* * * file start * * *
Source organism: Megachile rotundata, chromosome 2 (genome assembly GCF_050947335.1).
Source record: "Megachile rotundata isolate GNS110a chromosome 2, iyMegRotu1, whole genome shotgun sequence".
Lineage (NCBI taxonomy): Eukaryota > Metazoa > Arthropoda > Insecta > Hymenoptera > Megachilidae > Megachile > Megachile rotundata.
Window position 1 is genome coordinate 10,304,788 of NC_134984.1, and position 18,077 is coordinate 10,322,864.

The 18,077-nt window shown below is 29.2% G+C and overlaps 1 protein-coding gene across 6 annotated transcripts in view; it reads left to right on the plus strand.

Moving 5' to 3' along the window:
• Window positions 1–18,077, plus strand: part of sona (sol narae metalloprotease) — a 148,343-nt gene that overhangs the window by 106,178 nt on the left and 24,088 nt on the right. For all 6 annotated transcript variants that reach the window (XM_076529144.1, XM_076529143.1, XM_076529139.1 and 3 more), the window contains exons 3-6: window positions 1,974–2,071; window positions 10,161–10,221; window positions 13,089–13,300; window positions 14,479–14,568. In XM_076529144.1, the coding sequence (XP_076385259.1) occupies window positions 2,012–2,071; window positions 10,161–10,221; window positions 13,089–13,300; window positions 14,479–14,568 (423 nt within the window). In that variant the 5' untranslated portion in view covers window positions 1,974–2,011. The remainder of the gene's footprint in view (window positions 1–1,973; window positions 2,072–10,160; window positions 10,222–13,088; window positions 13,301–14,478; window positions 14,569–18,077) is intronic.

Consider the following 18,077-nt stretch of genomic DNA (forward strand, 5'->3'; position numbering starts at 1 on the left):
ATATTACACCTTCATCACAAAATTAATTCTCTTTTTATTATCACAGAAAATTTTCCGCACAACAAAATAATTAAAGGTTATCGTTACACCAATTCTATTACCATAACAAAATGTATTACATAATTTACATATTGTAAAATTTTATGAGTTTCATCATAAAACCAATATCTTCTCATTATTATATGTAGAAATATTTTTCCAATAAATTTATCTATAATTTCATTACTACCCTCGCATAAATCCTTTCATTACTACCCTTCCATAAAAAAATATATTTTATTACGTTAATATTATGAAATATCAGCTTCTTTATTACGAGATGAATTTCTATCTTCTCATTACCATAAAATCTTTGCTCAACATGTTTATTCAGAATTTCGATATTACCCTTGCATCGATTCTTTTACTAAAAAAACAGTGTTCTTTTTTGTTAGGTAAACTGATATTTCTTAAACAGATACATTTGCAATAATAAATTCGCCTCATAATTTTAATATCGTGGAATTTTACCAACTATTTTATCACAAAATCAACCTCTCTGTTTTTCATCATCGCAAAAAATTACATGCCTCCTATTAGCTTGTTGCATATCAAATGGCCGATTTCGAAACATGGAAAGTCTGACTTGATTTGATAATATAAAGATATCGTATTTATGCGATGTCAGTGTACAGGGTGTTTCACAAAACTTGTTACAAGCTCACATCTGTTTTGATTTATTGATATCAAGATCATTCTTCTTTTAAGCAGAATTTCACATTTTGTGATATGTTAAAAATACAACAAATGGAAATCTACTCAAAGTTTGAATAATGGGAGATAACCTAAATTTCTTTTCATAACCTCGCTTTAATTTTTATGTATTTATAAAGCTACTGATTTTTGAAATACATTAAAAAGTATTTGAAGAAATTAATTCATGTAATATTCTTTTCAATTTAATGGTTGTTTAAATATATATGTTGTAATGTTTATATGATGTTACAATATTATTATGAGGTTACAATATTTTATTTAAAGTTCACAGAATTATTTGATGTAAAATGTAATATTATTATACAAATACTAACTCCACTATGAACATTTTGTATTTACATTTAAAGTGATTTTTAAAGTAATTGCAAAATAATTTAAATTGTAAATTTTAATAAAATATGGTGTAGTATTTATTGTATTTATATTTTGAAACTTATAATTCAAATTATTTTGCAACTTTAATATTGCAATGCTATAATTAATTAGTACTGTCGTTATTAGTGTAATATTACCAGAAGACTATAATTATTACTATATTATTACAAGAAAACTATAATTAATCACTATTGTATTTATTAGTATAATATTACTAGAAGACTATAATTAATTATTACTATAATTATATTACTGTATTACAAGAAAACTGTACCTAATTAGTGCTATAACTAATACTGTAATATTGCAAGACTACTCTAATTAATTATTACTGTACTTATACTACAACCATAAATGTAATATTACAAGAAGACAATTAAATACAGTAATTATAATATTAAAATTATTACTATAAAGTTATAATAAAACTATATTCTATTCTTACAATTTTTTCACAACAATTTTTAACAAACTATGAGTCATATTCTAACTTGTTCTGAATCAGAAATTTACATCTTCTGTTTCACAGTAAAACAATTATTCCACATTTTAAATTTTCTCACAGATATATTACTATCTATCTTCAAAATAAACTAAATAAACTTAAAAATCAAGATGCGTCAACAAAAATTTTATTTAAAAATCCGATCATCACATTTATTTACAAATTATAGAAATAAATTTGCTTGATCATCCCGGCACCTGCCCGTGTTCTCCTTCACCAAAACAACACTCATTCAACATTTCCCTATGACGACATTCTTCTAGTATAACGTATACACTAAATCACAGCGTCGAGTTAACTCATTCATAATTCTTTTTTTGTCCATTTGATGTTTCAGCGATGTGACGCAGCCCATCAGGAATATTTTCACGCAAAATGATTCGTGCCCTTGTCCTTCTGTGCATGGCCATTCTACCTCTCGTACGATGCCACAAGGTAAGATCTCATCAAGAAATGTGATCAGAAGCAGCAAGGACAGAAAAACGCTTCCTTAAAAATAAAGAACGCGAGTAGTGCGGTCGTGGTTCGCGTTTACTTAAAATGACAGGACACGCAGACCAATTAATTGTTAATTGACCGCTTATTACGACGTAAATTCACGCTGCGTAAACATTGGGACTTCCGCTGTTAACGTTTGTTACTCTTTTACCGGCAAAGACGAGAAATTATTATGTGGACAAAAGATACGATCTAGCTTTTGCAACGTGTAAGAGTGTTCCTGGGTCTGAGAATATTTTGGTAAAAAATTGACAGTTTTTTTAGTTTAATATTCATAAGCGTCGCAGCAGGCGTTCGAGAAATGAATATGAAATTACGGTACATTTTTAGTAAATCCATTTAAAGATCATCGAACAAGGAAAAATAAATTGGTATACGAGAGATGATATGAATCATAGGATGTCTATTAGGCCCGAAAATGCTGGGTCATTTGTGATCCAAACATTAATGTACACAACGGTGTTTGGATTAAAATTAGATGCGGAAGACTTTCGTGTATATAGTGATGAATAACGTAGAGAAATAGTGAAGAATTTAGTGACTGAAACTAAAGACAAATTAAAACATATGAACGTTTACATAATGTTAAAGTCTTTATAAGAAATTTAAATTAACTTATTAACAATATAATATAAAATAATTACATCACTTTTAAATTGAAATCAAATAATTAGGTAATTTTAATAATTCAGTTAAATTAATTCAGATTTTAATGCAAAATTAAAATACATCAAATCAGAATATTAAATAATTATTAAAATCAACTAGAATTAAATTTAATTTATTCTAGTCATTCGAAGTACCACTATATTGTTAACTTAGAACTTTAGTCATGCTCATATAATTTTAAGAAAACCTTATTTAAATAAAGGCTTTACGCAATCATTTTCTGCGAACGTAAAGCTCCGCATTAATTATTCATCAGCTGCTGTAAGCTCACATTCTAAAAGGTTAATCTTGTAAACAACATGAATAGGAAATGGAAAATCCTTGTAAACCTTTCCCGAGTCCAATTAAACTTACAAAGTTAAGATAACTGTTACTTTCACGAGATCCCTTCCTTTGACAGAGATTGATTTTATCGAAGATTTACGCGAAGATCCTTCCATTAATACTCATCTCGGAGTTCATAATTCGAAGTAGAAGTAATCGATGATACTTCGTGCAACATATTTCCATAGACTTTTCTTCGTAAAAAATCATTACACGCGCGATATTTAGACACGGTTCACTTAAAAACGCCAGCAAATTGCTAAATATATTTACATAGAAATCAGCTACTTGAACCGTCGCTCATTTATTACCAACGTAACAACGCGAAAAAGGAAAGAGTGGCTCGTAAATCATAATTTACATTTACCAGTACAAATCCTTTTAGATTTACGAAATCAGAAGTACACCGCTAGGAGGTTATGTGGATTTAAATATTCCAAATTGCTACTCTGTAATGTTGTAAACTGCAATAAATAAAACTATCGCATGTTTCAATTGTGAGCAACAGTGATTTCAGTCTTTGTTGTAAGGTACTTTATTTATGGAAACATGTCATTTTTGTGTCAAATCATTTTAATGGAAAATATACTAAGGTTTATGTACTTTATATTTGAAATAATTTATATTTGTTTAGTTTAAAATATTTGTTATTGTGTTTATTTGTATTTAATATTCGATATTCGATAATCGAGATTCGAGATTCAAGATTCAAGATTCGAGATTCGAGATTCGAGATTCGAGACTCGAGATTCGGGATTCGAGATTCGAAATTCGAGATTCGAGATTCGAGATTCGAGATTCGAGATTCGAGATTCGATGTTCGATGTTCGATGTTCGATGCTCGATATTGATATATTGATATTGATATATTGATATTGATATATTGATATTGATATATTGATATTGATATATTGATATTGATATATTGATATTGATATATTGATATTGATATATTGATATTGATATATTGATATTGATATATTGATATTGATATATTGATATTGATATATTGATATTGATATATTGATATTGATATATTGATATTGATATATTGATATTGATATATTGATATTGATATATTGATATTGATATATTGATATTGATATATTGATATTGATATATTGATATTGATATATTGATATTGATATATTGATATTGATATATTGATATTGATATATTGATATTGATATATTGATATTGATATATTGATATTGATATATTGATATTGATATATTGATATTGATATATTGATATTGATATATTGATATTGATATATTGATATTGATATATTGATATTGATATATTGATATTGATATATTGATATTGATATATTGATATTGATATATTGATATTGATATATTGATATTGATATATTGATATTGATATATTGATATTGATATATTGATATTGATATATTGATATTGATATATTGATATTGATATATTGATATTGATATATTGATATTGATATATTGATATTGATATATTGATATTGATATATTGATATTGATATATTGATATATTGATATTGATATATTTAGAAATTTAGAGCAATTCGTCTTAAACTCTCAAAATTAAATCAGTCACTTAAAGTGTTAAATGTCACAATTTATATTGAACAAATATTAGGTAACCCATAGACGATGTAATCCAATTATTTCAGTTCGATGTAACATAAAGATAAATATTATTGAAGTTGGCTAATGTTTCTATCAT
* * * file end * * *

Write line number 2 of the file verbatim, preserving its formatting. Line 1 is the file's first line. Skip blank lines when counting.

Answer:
Source record: "Megachile rotundata isolate GNS110a chromosome 2, iyMegRotu1, whole genome shotgun sequence".